Verma, who is also CEO of informatics company Data Care Solutions, believes the role of AI should be to help clinicians “separate the wheat from the chaff” and focus on the key parts of their job, particularly amid ongoing shortages of staff.

“Can we use it to help with administrative workload, which will free up clinical time, which makes us more efficient, and hopefully, more effective?” he says.

“If you think about all the different processes – appointment bookings, seeing patients, filing their lab results, looking at the clinical documents, reviewing investigation results, doing prescriptions…those are the genuine things that will cover probably about 80% of my workflow.”

The rise of the (chat)bots

Chatbots are also becoming increasingly valuable in healthcare, predominantly for directing patients to appropriate services and helping them with common queries.

Court notes that natural language processing (NLP) models have become a lot easier to build in recent years due to their explosion in popularity across nearly every industry.

Civica and Belfast-based digital studio Big Motive spun up a chatbot platform for the Northern Ireland Department of Health in 2020 to give citizens access to important information about Covid-19.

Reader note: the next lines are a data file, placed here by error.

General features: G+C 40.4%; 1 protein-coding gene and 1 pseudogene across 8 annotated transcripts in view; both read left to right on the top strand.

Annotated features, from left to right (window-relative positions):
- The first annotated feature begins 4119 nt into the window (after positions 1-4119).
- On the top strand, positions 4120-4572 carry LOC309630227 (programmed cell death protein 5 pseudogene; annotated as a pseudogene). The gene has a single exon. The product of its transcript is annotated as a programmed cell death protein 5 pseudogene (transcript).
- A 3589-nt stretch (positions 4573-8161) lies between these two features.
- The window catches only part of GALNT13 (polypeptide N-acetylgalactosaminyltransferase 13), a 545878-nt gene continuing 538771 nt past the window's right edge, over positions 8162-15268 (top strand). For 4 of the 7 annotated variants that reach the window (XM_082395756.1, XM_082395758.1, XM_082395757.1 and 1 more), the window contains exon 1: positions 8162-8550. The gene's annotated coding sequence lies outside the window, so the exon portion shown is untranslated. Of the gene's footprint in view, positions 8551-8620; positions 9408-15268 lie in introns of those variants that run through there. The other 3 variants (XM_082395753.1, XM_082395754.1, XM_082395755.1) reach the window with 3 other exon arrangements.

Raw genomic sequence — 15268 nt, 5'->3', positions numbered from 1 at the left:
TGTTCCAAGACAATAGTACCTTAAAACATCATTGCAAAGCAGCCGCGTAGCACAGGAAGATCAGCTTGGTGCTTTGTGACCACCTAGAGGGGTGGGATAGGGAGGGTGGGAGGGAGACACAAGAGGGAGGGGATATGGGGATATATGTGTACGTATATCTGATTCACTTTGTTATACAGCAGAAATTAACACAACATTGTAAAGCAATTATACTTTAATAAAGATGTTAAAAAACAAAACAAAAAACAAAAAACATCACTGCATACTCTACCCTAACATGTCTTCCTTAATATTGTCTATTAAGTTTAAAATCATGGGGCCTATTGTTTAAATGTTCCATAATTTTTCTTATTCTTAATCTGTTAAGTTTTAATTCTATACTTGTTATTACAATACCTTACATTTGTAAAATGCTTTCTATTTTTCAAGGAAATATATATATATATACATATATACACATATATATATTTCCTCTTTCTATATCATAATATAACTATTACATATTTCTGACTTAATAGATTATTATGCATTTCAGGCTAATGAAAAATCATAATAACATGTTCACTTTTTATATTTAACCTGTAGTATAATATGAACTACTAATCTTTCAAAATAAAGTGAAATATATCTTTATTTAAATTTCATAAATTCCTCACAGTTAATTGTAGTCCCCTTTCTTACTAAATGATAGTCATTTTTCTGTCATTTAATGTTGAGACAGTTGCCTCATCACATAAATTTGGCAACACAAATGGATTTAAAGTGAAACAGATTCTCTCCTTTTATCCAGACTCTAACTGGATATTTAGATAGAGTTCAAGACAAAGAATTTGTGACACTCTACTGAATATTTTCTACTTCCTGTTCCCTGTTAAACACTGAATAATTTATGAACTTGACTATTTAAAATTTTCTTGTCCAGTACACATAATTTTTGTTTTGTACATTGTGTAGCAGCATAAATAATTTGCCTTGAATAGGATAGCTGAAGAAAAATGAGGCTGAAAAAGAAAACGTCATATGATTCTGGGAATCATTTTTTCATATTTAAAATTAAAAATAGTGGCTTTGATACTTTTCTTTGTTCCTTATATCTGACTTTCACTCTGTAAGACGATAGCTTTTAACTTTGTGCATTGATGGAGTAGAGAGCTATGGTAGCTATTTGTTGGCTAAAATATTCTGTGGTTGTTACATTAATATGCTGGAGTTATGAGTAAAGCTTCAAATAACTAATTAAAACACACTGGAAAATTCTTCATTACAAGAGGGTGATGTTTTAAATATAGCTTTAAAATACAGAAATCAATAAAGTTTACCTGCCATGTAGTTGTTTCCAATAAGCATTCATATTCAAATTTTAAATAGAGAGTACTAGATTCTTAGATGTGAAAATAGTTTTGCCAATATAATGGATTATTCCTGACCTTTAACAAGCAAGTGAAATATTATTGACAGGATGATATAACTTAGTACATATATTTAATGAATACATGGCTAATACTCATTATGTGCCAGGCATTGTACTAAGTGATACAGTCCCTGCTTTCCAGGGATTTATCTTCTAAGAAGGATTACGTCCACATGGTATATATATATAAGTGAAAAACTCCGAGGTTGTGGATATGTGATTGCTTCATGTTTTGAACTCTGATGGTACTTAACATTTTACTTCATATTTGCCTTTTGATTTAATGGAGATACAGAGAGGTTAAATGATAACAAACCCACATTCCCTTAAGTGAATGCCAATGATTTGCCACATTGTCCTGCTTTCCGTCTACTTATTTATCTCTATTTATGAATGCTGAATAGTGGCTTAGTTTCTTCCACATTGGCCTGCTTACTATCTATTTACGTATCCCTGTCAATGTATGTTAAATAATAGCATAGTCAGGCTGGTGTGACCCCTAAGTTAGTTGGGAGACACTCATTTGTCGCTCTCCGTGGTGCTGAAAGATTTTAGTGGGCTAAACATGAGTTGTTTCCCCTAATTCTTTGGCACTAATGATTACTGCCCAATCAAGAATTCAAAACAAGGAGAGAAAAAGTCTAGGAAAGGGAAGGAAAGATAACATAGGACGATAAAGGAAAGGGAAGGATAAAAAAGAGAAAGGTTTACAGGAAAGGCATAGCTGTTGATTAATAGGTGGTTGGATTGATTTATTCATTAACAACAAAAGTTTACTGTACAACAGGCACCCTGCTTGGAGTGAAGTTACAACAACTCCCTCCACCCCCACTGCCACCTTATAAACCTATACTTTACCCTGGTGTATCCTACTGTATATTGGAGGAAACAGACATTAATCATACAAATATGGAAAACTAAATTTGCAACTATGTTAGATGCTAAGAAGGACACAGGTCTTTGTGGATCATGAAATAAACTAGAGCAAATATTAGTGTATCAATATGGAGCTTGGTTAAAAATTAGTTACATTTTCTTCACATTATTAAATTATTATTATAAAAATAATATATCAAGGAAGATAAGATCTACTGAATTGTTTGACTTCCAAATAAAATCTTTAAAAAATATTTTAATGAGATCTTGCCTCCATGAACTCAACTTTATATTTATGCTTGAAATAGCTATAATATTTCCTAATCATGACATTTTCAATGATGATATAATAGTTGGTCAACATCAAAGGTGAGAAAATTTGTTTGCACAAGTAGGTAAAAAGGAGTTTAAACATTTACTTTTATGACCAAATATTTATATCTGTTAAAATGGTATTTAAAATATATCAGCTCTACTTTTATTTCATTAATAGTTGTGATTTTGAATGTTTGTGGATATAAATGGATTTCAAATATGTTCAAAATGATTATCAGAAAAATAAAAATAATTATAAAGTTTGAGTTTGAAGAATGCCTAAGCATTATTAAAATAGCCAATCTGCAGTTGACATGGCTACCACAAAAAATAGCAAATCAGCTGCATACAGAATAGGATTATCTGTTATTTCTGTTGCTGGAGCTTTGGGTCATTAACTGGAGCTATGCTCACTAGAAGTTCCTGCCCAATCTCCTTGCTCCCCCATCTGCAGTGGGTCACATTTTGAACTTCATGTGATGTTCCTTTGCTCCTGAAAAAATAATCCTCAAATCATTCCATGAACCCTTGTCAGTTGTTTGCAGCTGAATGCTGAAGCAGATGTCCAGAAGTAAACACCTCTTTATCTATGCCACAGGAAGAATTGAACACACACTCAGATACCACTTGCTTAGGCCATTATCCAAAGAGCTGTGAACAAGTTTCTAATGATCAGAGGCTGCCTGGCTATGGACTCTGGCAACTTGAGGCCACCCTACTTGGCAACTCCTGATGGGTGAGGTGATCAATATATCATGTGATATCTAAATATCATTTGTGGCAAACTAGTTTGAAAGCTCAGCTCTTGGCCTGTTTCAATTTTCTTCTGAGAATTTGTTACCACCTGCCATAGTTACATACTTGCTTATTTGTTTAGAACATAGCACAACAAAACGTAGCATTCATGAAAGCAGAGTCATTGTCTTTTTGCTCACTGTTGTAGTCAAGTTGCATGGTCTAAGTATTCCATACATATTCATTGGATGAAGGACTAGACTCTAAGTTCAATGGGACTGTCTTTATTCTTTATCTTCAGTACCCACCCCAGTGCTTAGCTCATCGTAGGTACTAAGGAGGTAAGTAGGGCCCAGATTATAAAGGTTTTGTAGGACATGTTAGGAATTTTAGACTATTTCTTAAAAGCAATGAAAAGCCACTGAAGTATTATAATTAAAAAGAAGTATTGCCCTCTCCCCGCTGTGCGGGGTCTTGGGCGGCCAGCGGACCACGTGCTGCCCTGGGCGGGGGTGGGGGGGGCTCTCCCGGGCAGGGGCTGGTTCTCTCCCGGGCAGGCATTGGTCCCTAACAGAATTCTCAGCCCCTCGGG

The company is now working on more advanced NLP using both foundation (i.e., pre-trained) and custom-built models to teach its chatbot platform “the language of the NHS” and help support the codification of clinical documents.

Further down the line, these chatbots might be capable of generating “cheat sheets” for clinicians that provide a concise summary of a patient’s medical history, helping healthcare providers keep track of what occurred in previous appointments making timeline analysis possible, says Court.

“There’s quite a lot you can do once you’ve given that information some more context.”

Knowing where the issues lie

NHS trusts that plan to bid for the AI Diagnostic Fund have to prove that the tool they want to use represents value for money – not just in theory, but in practice.

This means knowing exactly which bottlenecks need to be addressed, as well as having a clear understanding of both the end-goal and the way in which NHS staff will interact with – and apply insights from – these tools.